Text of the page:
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Grounds for Divorce in Coral Springs

When crafting your request to get a divorce in Coral Springs, your grounds for divorce need to be carefully phrased or a Broward County judge may deny your request

Grounds for divorce means your reasons for wanting a divorce. Florida has very specific guidelines for what kinds of reasons are legally acceptable to grant a divorce.

Whether you are from Alta Vista or Maplewood or any other part of Coral Springs, it is recommended you consider hiring a divorce attorney. A divorce attorney will know how to ensure that the grounds for divorce included in you petition for dissolution of marriage (or request for divorce) conform to state laws.

Coral Springs, and all of Florida, is a no-fault divorce jurisdiction. This means you cannot base your grounds for divorce on the fact your spouse caused the problems in the marriage. Even if your spouse committed adultery in Coral Springs, that is not a valid justification for a divorce.

By not considering fault as a legally acceptable reason to divorce, "this…lessens the potential harm to the husband, wife, and their children caused by the process of divorce," according to a pamphlet on divorce prepared by the Florida Bar Association.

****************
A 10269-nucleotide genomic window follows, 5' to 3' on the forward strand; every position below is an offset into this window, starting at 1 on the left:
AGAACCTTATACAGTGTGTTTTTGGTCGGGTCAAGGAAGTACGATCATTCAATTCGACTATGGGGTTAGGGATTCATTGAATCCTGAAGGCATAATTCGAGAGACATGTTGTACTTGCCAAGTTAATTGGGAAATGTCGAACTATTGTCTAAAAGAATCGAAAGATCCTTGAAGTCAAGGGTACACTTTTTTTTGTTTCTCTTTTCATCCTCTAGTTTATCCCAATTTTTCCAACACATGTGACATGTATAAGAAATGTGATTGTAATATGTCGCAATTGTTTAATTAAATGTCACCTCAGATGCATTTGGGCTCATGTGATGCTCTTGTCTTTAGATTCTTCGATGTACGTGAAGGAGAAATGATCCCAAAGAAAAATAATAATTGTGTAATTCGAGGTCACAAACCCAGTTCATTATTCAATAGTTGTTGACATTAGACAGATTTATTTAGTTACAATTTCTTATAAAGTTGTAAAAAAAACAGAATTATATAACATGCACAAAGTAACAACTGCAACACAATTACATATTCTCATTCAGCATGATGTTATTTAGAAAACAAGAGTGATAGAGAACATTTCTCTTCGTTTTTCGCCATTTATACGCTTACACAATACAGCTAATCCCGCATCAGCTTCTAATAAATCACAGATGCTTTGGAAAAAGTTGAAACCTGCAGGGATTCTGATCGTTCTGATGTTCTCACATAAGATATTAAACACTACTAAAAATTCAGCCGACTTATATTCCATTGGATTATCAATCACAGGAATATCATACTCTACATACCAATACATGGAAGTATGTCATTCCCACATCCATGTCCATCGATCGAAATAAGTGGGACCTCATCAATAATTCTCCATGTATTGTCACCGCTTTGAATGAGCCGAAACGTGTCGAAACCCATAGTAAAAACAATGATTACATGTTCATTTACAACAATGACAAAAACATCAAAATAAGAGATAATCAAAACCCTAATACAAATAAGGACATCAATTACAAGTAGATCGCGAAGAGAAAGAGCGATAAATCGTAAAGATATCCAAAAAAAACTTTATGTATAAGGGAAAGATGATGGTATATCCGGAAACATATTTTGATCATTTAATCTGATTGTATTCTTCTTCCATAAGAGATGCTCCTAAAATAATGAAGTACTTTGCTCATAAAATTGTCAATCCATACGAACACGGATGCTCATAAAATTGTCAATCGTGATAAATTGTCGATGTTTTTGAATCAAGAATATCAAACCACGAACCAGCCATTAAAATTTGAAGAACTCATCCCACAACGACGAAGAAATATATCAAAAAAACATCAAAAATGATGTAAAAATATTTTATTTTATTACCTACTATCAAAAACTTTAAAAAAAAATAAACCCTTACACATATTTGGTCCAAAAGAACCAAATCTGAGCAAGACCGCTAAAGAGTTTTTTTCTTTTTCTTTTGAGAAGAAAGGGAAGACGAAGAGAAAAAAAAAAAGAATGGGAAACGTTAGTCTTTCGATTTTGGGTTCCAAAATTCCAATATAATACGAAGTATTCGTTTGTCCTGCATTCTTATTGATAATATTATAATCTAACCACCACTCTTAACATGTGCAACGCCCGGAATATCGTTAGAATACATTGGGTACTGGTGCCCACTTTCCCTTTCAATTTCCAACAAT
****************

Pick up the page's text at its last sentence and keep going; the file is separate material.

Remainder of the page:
Coral Springs Grounds for Divorce

Instead of fault, a successful petition for a divorce in Coral Springs must include in its grounds for divorce evidence that the marriage is irretrievably broken. This is the primary grounds for divorce in Florida.

A second legal ground for divorce in Coral Springs is available, although it is used much more rarely. Florida state law says if one of the spouses is incompetent for at least three years preceding the filling of a petition for divorce, the other spouse may be granted a divorce.

When to Assign Blame

< p>Although Florida is a no-fault divorce state, a judge in Broward County can assign blame - or economic fault - when it comes time to figure out custody of the children, how to divide the property and debts between the divorcing spouses, and whether one spouse should receive financial support (or alimony). Situations in which a spouse may be at economic fault include:

  • Gambling
  • Giving money to relatives against the wishes of the other spouse

In Florida, such bad acts need to have occurred in the last two years of the marriage before filing for divorce. If a judge finds one spouse is at economic fault, it could reduce the at-fault spouses share of the property by one-half.

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